So I was not pleased when in Skukuza the first night, then in Satara, and last night again in Letaba, I heard hyenas calling to each other right right outside my rondavel windows. Hyena have dug under the electrified high camp fences and now freely enter those camps at night to forage.

Camp staff maintain the hyenas mainly target garbage at the restaurant, much as raccoons and rats do at home.

Except that ‘coons and rats aren’t human size, nor do those little critters have jaw muscles and teeth that effortlessly crunch through bones. And last I checked, humans weren’t on the raccoon or rodent menu.

So if hyenas are just innocently looking for garbage, why were the beasts loitering around my rondavel last night? Are they lost? Maybe I should have thrown out a Letaba camp map so they could find the restaurant.

Or maybe they smelled me. I sure as hell didn’t go outside with my flashlight to find out.

A family of four occupied the next two rondavels in line by mine at Letaba last night. The two sons, one a lanky teen and other about nine or ten, had taken the bungalow immediately adjacent to mine. I heard the little kid shrieking in fear to his older brother because the hyenas were calling and cackling to each other in their eerie voices between our bungalows. I thought to myself that the boy had good instincts to be afraid. I slept fitfully after that myself.

When I arrived at Olifants today, I inquired whether I have to worry about hyenas calling at my door in the night. No, they said. Staff had found the hole the hyenas had dug under the fence here, just as at Letaba, Satara, and Skukuza, and had filled it in with concrete. I was told: “No more hyenas inside Olifants!”

I certainly hope not.

Morning game drive – Day 8 (Olifants-Satara-Tshokwane-Lower Sabie-Nkuhlu-Skuluza Camp, Sun, 07-Oct)

This is my last full day of game drives, then overnight at Skuluza camp, and a final morning game drive tomorrow before turning the Toyota Avanza in to Avis at Skukuza airport and winging back home.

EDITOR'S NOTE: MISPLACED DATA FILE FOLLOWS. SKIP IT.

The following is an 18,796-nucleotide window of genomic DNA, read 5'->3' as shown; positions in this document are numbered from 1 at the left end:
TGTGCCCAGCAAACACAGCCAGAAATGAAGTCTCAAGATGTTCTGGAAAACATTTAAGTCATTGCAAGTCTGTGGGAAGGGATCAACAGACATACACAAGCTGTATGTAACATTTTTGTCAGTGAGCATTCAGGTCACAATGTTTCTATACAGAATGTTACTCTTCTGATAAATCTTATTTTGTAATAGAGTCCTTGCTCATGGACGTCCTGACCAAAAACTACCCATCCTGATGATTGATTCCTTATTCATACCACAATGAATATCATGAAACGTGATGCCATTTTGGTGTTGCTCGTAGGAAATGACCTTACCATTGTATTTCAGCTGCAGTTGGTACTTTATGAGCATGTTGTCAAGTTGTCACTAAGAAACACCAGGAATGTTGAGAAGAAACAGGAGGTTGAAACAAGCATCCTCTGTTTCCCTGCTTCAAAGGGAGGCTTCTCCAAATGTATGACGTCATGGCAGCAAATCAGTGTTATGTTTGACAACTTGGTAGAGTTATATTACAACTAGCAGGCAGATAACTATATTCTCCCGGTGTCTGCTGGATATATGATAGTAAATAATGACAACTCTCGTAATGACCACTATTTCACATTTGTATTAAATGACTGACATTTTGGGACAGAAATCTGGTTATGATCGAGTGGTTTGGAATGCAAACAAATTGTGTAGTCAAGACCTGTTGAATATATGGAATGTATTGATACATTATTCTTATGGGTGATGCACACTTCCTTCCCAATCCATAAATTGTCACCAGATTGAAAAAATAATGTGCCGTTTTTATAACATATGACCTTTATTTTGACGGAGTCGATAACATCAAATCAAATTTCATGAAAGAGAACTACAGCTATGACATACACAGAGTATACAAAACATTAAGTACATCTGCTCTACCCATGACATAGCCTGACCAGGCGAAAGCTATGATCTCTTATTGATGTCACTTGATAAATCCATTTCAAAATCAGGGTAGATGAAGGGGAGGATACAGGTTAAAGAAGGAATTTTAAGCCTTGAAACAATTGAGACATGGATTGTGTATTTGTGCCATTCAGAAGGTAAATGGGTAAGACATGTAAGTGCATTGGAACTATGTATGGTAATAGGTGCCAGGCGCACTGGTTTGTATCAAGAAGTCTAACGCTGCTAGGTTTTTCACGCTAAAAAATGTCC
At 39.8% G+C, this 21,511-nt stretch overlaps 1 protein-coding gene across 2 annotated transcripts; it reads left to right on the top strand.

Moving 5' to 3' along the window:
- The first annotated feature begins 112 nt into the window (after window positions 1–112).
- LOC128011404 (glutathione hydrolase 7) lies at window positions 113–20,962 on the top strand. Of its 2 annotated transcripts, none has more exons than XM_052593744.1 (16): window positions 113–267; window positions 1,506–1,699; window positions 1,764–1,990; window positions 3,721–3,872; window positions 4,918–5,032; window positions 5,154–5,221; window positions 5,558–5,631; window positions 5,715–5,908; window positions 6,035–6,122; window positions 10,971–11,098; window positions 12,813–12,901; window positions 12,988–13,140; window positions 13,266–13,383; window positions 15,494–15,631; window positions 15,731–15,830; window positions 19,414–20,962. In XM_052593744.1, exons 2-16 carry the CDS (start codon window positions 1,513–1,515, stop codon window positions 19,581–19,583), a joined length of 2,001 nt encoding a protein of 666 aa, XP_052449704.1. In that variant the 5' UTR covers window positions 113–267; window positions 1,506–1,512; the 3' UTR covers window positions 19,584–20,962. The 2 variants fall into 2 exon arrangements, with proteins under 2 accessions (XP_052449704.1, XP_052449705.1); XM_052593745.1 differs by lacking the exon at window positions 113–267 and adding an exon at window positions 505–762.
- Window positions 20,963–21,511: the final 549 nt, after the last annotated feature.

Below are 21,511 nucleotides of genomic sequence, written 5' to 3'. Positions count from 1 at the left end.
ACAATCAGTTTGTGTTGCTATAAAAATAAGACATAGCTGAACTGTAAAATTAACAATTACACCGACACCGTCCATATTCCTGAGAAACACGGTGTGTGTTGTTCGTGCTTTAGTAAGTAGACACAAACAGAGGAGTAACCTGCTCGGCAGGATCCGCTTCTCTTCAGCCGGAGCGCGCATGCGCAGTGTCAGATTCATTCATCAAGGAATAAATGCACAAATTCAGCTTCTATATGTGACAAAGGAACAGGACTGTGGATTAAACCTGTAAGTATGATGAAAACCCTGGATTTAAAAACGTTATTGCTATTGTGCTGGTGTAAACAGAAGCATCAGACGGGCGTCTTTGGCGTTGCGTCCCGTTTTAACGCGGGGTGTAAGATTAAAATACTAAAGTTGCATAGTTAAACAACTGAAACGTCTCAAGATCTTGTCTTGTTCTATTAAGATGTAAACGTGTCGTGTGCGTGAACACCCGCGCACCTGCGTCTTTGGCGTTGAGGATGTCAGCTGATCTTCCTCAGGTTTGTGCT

The air started warm and muggy this Sunday morning, with mostly overcast skies. I was first at the Olifants gate at 506am and could hear hyenas calling to each other just beyond the fence.

But not inside the camp, I am glad to report. I slept well last night.

Just three cars, including mine, queued at the gate before 530am. I was a little surprised, but then thought about how Olifants is kind of a country-club camp because of its gorgeous location. Some South Africans come here just to enjoy the view and the pool in an exotic environment. They aren’t so keen to go on game drives, and when they do, are apt to say things like, “Oh, look, Hon! Is that a horse with stripes?

I didn’t see much before getting close to Satara, and then saw many species of animals everywhere. Next trip to the Kruger I’m inclined to stay south of Olifants. That’s been the richest game areas of this trip and of many previous trips.

And yielded the best game-viewing this morning as well. After a brief rest stop at Satara, I continued south towards the little open-air snack bar at Tshokwane. Within a couple of miles I came across a lion-jam. A pride of lions had been spotted 300′ off the road. I squinted hard to see the tan lumps in the distance, then moved on. The pride was napping after last night’s big feast of something, and I knew they wouldn’t move much all day.

To my amazement, 1.5 miles down the road beyond the sleeping lions I came across two cheetahs sitting very near the road. I couldn’t believe my luck. I’ve been years and years never seeing a cheetah in the Kruger, and now I’ve seen four on this trip.

Then some miles south I came across more buffalo. And also elephants, kudus zebras, wildebeests, and many giraffes.

Just before Tshokwane I passed hundreds of impala grazing on both sides of the road, an awesome sight.